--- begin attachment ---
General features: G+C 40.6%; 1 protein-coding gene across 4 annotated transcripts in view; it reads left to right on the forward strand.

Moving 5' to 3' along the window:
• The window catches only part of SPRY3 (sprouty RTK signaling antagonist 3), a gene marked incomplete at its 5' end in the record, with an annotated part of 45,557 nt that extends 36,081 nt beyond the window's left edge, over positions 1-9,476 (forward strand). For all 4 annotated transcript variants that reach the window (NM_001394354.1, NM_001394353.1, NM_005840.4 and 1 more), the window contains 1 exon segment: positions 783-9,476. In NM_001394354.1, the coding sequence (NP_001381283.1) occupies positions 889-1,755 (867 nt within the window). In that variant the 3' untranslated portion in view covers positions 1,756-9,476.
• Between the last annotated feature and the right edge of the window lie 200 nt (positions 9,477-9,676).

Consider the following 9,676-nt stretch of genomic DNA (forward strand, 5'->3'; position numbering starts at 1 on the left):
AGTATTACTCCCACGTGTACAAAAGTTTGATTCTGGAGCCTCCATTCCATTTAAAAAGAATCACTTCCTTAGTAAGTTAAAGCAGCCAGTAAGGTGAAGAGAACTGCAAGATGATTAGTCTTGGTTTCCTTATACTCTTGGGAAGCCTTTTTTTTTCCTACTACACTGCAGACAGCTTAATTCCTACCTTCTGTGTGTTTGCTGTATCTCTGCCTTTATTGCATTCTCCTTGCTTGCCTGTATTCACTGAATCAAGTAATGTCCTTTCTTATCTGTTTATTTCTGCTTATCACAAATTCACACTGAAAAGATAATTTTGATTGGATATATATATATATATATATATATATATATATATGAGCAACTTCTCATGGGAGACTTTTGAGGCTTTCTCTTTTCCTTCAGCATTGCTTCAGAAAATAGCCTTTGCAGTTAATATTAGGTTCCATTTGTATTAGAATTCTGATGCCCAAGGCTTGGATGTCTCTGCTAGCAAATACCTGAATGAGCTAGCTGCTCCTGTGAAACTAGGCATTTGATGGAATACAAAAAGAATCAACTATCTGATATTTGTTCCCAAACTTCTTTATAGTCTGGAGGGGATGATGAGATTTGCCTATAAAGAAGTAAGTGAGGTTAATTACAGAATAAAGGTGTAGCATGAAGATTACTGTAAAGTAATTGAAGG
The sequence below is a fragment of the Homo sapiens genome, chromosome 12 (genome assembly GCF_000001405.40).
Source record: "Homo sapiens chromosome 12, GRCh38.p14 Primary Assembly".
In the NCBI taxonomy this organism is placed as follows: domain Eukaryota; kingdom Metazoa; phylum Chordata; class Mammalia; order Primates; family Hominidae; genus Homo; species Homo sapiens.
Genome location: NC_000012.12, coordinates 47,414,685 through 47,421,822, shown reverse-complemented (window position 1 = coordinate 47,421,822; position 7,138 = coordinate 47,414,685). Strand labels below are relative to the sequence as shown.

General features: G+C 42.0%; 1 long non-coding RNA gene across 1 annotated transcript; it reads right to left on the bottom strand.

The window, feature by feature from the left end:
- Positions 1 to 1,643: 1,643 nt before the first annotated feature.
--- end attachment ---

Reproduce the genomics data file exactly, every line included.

General features: G+C 40.6%; 1 protein-coding gene across 4 annotated transcripts in view; it reads left to right on the forward strand.

Moving 5' to 3' along the window:
• The window catches only part of SPRY3 (sprouty RTK signaling antagonist 3), a gene marked incomplete at its 5' end in the record, with an annotated part of 45,557 nt that extends 36,081 nt beyond the window's left edge, over positions 1-9,476 (forward strand). For all 4 annotated transcript variants that reach the window (NM_001394354.1, NM_001394353.1, NM_005840.4 and 1 more), the window contains 1 exon segment: positions 783-9,476. In NM_001394354.1, the coding sequence (NP_001381283.1) occupies positions 889-1,755 (867 nt within the window). In that variant the 3' untranslated portion in view covers positions 1,756-9,476.
• Between the last annotated feature and the right edge of the window lie 200 nt (positions 9,477-9,676).

Consider the following 9,676-nt stretch of genomic DNA (forward strand, 5'->3'; position numbering starts at 1 on the left):
AGTATTACTCCCACGTGTACAAAAGTTTGATTCTGGAGCCTCCATTCCATTTAAAAAGAATCACTTCCTTAGTAAGTTAAAGCAGCCAGTAAGGTGAAGAGAACTGCAAGATGATTAGTCTTGGTTTCCTTATACTCTTGGGAAGCCTTTTTTTTTCCTACTACACTGCAGACAGCTTAATTCCTACCTTCTGTGTGTTTGCTGTATCTCTGCCTTTATTGCATTCTCCTTGCTTGCCTGTATTCACTGAATCAAGTAATGTCCTTTCTTATCTGTTTATTTCTGCTTATCACAAATTCACACTGAAAAGATAATTTTGATTGGATATATATATATATATATATATATATATATATATGAGCAACTTCTCATGGGAGACTTTTGAGGCTTTCTCTTTTCCTTCAGCATTGCTTCAGAAAATAGCCTTTGCAGTTAATATTAGGTTCCATTTGTATTAGAATTCTGATGCCCAAGGCTTGGATGTCTCTGCTAGCAAATACCTGAATGAGCTAGCTGCTCCTGTGAAACTAGGCATTTGATGGAATACAAAAAGAATCAACTATCTGATATTTGTTCCCAAACTTCTTTATAGTCTGGAGGGGATGATGAGATTTGCCTATAAAGAAGTAAGTGAGGTTAATTACAGAATAAAGGTGTAGCATGAAGATTACTGTAAAGTAATTGAAGG
The sequence below is a fragment of the Homo sapiens genome, chromosome 12 (genome assembly GCF_000001405.40).
Source record: "Homo sapiens chromosome 12, GRCh38.p14 Primary Assembly".
In the NCBI taxonomy this organism is placed as follows: domain Eukaryota; kingdom Metazoa; phylum Chordata; class Mammalia; order Primates; family Hominidae; genus Homo; species Homo sapiens.
Genome location: NC_000012.12, coordinates 47,414,685 through 47,421,822, shown reverse-complemented (window position 1 = coordinate 47,421,822; position 7,138 = coordinate 47,414,685). Strand labels below are relative to the sequence as shown.

General features: G+C 42.0%; 1 long non-coding RNA gene across 1 annotated transcript; it reads right to left on the bottom strand.

The window, feature by feature from the left end:
- Positions 1 to 1,643: 1,643 nt before the first annotated feature.